Dublin Villager

Rachel's Challenge

Successful fundraiser may put Batman in principal's office

Enlarge Image Buy This Photo
Dublin Davis Middle School eighth-graders (from left) Hannah Burigana, Lorraine Burger and Sarah Groh spent their lunch period last week working on ways to get students involved in the Rachel's Challenge Walk-a-Thon. Proceeds will help bring back the program that works to stop bullying and teaches students to accept one another.

If students at Davis Middle School raise $5,000 for the Rachel's Challenge Walk-a-Thon, they have a great prize awaiting them: Principal Brian Lidle will dress as Batman for a day.

Faculty at Davis have willingly put up prizes that could make a school day a little embarrassing for them, all in the name of bringing back a program that aims to curb bullying by teaching students to accept one another.

Davis Middle School first welcomed the nonprofit Rachel's Challenge to the school last year. The program returned in the fall and a May 2 fundraiser will gather funds to bring it back next fall.

The Rachel's Challenge program was created by her parents after the 17-year-old was killed in the 1999 Columbine High School shootings in Colorado.

"We thought if the kids raise money, they would be more invested," Davis Guidance Counselor Suzanne Hicks said of the May 2 fundraiser.

A group of sixth-, seventh- and eighth-grade students have been invested in the program all year, meeting during their lunch time to work on Rachel's Challenge activities.

"I really wanted to make a change and help," eighth-grader Ally Chan said, of joining the Rachel's Challenge group.

"I got involved because I wanted to learn more about the program and make more friends and help out," Hannah Burigana said.

After Rachel's Challenge came in the fall, eighth-grader Sarah Groh said she noticed some changes among her classmates as they realized bullying is wrong and treating people kindly is important.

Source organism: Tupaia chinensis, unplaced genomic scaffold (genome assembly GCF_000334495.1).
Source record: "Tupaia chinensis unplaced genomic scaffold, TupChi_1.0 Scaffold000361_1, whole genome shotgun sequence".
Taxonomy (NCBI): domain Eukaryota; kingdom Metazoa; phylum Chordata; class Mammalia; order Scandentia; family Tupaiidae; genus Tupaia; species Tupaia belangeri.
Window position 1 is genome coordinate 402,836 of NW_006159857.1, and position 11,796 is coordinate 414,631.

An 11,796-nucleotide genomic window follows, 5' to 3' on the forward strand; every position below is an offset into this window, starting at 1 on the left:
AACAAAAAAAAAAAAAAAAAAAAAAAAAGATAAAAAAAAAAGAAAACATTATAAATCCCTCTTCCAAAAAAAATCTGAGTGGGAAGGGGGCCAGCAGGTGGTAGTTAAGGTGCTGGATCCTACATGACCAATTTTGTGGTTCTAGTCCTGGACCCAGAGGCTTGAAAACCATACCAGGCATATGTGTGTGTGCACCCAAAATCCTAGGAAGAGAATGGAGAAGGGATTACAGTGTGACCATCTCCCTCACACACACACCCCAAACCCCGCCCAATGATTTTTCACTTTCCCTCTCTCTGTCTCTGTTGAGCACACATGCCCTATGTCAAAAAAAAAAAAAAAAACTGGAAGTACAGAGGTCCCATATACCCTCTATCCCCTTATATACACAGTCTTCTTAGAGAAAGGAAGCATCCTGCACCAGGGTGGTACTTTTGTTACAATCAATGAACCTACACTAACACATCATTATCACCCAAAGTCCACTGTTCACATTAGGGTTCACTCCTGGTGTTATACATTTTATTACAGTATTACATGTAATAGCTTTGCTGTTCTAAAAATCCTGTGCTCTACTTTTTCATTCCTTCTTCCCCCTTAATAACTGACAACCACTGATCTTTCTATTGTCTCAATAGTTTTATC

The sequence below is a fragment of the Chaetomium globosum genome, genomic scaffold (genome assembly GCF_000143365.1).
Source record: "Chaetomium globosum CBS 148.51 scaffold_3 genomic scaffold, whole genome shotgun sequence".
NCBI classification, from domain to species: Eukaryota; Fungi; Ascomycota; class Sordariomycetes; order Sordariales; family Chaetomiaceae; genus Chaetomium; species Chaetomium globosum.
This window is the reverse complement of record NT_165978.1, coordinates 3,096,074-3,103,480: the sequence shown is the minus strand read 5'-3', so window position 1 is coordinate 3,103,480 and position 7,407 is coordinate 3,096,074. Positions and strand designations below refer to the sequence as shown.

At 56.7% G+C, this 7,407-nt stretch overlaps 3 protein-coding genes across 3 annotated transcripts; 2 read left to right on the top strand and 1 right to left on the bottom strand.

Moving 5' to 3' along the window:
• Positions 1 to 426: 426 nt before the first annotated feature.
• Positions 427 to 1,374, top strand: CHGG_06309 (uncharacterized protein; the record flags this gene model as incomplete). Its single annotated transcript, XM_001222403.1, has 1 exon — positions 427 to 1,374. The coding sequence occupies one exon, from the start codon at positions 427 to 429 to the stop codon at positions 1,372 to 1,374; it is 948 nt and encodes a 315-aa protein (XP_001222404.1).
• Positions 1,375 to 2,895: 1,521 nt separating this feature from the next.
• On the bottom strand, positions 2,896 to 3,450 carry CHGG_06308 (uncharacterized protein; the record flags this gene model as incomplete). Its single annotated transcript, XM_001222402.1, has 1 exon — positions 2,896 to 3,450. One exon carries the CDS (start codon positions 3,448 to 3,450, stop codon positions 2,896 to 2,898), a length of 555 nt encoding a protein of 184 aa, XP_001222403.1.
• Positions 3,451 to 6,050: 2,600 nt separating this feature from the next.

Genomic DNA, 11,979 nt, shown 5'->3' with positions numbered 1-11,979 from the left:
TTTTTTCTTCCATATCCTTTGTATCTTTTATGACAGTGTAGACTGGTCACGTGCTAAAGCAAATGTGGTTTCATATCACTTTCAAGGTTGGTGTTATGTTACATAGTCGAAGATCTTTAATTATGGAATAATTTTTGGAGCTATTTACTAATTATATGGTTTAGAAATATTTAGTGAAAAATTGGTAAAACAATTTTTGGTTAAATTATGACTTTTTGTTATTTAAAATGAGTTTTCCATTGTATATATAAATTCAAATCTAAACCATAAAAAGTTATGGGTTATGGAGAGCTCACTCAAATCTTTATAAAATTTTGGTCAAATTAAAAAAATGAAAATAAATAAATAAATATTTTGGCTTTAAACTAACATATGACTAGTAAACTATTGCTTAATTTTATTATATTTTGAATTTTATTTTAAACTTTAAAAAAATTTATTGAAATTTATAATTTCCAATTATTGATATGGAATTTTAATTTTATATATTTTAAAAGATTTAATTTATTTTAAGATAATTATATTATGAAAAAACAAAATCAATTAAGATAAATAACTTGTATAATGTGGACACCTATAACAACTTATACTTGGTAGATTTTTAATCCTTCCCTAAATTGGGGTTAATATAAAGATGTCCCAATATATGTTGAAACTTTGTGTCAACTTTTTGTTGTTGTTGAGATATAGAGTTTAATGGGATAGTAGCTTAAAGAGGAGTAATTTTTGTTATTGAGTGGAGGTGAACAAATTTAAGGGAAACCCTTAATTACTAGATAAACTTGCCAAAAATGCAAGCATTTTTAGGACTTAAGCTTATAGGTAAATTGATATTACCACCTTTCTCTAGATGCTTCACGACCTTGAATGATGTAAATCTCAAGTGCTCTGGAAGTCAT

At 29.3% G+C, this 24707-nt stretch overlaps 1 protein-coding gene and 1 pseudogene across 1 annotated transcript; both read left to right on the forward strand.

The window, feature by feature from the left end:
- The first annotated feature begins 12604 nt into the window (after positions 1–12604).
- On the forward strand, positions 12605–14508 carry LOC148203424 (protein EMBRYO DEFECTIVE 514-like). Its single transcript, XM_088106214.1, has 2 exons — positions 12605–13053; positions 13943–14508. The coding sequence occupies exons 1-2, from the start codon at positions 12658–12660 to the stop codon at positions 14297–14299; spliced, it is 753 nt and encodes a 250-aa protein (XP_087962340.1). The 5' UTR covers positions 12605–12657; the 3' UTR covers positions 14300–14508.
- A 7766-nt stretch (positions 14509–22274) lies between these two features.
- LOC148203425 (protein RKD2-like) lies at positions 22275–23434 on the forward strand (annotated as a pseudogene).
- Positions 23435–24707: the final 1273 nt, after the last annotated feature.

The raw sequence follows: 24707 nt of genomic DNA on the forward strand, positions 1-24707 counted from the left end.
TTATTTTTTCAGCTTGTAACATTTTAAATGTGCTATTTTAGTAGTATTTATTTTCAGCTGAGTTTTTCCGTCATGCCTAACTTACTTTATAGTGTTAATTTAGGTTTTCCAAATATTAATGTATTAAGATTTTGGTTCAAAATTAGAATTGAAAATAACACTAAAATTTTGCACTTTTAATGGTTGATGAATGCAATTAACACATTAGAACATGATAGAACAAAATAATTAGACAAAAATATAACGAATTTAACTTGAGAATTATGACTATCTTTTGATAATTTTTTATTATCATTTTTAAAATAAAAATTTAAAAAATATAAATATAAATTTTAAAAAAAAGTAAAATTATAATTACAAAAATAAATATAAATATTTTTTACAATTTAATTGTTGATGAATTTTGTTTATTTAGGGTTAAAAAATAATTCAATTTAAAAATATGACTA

"I learned it's really important how you treat people. It makes a difference," she said. "You never know when you're having an impact on someone."

Eighth grader Austin Murphy learned that bullying really can hurt people.

"I knew the bullying thing did happen, but it made me realize it makes some people kill themselves or other people," he said.

Rachel's Challenge hasn't focused entirely on the bad, though.

As part of the Rachel's Challenge group, Murphy said throughout the school year, he's gotten to help add links on a chain that symbolize kindnesses.

"When you see an act of kindness, you put a link on the chain," he said.

During the May 2 fundraiser that will aim at bringing Rachel's Challenge back in the fall, Sutter Parkway will be closed so students can walk. Music and activities at the school will follow.

To participate, each student must raise at least $10 for the walk-a-thon.

There are rewards for raising more, though. Top fundraisers in each grade can win prizes such as an activity pass, breakfast from Starbucks or a chance to drench their teachers in a water tank.

Grades also have fundraising goals that will be rewarded with a drench tank for teachers or teachers dressing as cheerleaders or princesses.

And of course, the whole school could see the principal transformed into Batman for the day, if enough is raised.